Breathing: Breathe deeply and smoothly. If you want to stay a little longer in this pose, then you may want to start emphasizing your exhalation with the Blowing Breath and begin to blow out of your mouth with your exhalation and inhale through your nose.

Cautions: If finding balance is an issue for you, stand with your back very close to a wall or have a sturdy chair or kitchen counter top in front of you. Be easy on your joints. Don’t hyperextend (lock) your knees or your elbows.

Benefits: Strengthens your legs and arms. Warms up your muscles. Helps improve posture and strengthens postural muscles. Prepares you for more advanced yoga poses. Increases energy and promotes smiling and feelings of joy.

Tip: Press your feet down into the floor as you lift your body up out of the hip joints and smile.

Affirmation – Repeat 3 times: “Energy and joy flood my body cells!”

4. Standing Twist at the Wall

This pose is one of the  favorites among my students. Using the wall as support, it takes out some of the issues with tight hips for seated twists and the balance issues with standing twists away from the wall, while still giving a great heart expanding and spinal lengthening experience.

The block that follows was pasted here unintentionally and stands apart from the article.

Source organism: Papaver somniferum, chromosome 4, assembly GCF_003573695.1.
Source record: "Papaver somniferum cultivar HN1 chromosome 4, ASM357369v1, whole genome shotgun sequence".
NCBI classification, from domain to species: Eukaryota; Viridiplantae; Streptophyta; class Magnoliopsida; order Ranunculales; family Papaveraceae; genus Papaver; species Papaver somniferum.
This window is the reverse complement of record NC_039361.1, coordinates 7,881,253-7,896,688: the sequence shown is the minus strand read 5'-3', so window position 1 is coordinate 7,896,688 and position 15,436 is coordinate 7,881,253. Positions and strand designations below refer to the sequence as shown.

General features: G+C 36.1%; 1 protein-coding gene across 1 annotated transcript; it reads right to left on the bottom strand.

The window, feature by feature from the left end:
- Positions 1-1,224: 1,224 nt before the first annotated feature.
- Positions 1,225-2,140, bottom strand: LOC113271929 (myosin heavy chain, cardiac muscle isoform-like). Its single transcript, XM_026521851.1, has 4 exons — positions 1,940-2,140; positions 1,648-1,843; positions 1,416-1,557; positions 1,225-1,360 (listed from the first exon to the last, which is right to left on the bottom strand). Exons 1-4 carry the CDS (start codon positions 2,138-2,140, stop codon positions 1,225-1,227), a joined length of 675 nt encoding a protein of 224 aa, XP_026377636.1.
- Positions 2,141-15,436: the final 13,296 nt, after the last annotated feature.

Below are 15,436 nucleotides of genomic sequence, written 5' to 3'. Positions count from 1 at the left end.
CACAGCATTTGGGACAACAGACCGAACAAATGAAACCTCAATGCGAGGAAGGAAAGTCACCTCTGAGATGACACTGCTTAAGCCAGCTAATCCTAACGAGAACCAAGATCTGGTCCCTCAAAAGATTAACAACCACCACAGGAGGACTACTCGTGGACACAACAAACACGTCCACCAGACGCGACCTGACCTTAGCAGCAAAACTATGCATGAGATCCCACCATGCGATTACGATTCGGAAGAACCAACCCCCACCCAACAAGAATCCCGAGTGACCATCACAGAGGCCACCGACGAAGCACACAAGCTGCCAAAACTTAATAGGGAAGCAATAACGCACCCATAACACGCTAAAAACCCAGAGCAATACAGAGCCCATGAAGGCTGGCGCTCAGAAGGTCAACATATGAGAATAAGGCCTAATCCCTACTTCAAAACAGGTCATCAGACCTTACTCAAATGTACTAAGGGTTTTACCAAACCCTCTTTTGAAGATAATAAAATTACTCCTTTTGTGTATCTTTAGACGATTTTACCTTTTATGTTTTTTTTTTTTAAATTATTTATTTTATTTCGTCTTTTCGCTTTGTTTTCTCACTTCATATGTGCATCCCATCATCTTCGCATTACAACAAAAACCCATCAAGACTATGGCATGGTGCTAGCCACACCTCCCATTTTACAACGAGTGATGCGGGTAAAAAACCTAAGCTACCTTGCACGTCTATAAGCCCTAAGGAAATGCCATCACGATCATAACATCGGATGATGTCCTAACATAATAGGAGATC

How To:

  • Stand with your left side very close to, but not touching a wall.
  • Have your left foot forward and your right foot back about 12-18 inches apart.
  • Place your hands approximately shoulder width and shoulder height apart (if anything slightly wider apart seems to work best for most people) onto the wall.
  • Keeping your pelvis and hips straight ahead, turn your upper body toward the left as you look (or attempt to look) behind you.
  • If you feel this in your lower back, you probably have too much weight on your back foot. Bring more weight forward onto your front foot. You also might be over twisting or leaning your body to one side or the other. Adjust your position so you feel the twisting action gently on your upper back and neck and not your lower back.
  • Initially, hold for 10 – 30 seconds. Over time try to hold for 30-60 seconds.
  • Slowly come out and back to center. Repeat to the other side with your right side of your body close to the wall.